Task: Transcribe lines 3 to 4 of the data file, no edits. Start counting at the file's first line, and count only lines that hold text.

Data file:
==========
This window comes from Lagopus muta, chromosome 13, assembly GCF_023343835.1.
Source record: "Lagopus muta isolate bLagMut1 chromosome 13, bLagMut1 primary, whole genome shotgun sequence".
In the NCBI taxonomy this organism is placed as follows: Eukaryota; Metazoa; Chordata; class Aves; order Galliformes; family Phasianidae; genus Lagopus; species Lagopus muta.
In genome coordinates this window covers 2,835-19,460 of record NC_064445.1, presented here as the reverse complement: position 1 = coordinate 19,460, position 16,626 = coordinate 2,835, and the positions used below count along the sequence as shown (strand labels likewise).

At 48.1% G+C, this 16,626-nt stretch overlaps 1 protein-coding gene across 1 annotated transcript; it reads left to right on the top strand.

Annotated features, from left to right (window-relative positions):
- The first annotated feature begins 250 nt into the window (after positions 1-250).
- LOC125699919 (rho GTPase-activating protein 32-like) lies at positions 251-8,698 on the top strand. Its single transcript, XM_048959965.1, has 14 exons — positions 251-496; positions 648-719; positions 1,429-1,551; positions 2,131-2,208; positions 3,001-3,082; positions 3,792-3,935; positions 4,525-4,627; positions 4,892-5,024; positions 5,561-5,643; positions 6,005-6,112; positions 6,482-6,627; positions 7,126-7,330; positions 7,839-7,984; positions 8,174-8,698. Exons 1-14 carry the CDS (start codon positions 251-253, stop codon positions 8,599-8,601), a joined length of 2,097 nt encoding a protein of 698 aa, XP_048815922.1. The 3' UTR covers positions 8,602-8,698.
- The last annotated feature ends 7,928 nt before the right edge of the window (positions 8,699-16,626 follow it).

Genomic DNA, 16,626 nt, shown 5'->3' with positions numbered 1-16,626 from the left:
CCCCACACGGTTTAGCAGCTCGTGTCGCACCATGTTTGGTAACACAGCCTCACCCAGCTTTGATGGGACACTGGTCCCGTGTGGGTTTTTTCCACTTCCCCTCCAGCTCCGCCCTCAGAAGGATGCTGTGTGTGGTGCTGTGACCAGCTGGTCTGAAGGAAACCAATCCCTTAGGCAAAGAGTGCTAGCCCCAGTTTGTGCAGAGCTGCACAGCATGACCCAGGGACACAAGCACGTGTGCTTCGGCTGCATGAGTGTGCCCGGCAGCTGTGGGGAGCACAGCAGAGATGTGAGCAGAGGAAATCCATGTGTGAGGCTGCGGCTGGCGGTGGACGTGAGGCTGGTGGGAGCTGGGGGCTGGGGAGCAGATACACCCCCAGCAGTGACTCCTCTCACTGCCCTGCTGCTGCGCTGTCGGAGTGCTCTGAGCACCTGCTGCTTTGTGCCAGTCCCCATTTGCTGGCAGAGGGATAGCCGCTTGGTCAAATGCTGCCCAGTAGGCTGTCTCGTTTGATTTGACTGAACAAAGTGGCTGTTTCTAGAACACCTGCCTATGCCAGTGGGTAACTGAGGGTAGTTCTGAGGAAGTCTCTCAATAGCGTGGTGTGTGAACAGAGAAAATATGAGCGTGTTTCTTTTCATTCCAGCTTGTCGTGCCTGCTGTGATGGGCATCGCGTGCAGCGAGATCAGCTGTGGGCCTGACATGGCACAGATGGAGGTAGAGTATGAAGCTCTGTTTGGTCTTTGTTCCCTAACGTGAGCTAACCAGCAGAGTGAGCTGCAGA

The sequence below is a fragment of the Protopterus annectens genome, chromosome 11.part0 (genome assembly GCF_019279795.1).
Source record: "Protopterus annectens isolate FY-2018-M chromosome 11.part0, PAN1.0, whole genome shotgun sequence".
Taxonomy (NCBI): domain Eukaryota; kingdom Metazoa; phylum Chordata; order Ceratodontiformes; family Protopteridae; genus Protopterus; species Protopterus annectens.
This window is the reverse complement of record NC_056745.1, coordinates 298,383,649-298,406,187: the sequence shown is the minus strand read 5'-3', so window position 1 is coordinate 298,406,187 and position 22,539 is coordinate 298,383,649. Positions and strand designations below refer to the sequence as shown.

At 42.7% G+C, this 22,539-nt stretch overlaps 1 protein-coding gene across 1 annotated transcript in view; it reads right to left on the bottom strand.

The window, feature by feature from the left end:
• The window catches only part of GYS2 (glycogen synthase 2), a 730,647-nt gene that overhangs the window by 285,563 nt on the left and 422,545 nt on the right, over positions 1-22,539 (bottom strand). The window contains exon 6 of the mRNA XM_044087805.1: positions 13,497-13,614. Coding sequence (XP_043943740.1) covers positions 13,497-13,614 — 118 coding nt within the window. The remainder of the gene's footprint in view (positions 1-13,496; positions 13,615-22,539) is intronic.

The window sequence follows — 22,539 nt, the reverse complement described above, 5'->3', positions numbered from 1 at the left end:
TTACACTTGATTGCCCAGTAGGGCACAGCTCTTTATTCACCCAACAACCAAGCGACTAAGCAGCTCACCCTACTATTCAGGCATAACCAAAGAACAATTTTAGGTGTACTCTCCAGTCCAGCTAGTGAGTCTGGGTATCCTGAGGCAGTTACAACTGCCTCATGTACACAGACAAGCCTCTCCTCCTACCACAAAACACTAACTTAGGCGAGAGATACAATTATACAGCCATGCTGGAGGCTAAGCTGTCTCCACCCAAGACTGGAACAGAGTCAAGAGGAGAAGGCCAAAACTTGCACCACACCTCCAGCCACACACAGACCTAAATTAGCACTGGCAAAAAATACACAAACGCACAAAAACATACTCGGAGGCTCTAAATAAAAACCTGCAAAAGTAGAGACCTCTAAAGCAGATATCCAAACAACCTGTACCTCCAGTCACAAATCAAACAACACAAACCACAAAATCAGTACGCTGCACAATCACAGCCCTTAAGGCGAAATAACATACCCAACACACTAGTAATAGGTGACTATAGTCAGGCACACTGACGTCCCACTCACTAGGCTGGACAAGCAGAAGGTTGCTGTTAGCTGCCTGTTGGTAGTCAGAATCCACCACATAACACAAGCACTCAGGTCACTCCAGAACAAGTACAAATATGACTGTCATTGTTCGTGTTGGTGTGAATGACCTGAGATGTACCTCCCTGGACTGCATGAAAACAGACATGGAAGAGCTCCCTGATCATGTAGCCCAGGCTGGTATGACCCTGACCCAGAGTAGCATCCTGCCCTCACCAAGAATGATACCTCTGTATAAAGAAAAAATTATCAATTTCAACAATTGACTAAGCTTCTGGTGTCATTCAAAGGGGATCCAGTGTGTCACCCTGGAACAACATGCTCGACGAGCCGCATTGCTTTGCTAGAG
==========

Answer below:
In the NCBI taxonomy this organism is placed as follows: Eukaryota; Metazoa; Chordata; class Aves; order Galliformes; family Phasianidae; genus Lagopus; species Lagopus muta.
In genome coordinates this window covers 2,835-19,460 of record NC_064445.1, presented here as the reverse complement: position 1 = coordinate 19,460, position 16,626 = coordinate 2,835, and the positions used below count along the sequence as shown (strand labels likewise).